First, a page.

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Health Equity




 …of Simcoe Muskoka residents identified themselves as a visible minority (person, other than Aboriginal people, who are non-Caucasian in race or non-white in colour).

There are racial and ethnic differences in health that are caused by differences in income, power and control over one’s life. Visibly minorities may experience a range of unpleasant living conditions that effect their health. Examples of these conditions include higher unemployment, lower income, lack of trust in health-care, lack of good housing and unequal access to education and other social resources. 

Systemic racism (when a system, not a person, creates or maintains racial inequity) affects the health of visible minorities. This can be caused by hidden or unintentional biases in policies, practices and procedures. These biases can create positive or negative consequences to groups of people in a particular race. These system issues may include language barriers, lack of cultural awareness, unconscious racial bias, or inaccessible/culturally inappropriate screening services. These in turn can create racial inequities in the delivery of health care and in health outcomes.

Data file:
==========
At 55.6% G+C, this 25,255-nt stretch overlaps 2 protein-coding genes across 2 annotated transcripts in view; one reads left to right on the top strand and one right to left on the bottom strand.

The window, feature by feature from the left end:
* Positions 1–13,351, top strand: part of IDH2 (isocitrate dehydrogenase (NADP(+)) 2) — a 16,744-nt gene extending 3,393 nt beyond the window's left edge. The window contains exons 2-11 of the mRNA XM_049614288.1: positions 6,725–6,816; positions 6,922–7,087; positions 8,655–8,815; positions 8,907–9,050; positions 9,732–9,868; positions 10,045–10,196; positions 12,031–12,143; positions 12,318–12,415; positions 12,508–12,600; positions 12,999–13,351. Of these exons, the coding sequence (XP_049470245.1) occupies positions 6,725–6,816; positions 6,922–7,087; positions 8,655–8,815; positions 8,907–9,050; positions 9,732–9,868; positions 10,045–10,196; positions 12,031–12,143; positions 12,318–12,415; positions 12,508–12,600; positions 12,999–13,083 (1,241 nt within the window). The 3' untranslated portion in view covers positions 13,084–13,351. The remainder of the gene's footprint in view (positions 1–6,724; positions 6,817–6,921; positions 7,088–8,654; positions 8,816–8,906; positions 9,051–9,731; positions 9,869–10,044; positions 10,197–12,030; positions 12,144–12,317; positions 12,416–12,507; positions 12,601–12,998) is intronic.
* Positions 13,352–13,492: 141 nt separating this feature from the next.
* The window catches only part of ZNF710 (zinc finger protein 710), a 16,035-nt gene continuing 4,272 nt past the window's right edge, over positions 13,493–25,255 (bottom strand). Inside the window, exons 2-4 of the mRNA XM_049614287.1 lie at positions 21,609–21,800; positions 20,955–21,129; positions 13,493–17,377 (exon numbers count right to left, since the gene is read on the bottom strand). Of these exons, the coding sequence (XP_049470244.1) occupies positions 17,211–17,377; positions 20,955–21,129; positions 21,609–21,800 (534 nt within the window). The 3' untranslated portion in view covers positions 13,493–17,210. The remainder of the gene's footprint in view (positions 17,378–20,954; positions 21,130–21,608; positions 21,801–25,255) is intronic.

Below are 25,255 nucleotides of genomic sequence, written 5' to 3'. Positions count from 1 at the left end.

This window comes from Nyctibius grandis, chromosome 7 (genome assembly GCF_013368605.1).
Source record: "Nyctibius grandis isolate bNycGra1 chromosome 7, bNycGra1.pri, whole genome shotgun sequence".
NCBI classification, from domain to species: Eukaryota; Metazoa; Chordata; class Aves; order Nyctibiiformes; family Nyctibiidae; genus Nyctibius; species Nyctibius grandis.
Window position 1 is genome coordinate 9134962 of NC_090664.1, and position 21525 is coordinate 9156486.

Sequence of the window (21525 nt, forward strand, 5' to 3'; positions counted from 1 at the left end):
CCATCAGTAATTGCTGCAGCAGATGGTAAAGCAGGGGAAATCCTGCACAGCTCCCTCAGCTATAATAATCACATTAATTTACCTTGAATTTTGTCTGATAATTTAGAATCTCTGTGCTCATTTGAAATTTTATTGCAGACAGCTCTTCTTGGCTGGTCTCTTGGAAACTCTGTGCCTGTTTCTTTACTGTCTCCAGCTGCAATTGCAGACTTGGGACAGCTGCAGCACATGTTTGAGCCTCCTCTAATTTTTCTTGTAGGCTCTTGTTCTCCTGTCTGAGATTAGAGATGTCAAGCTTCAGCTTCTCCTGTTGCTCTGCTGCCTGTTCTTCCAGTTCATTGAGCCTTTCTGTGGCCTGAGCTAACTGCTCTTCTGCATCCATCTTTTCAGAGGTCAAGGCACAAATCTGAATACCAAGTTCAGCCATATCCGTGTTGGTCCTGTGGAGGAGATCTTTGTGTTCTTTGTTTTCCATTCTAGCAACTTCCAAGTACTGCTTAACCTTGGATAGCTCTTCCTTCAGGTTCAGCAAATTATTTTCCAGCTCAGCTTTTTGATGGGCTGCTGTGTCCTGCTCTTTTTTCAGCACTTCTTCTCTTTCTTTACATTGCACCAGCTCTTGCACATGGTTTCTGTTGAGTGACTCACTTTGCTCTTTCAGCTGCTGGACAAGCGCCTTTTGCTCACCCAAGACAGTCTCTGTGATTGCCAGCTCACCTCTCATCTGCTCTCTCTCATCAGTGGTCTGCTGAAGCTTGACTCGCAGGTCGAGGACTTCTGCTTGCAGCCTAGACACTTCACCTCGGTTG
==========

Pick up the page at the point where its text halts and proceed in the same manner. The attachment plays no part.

What can be done?

Governments can:

  • Collect data about race which is permitted and in accordance with Canada’s human rights legislation.
  • Create policies to allow more foreign-trained immigrants to practice their work in Canada.
  • Create a legislative framework for anti-racism work that would ensure its sustainability and accountability beyond political cycles.


Colour Coded Health Care

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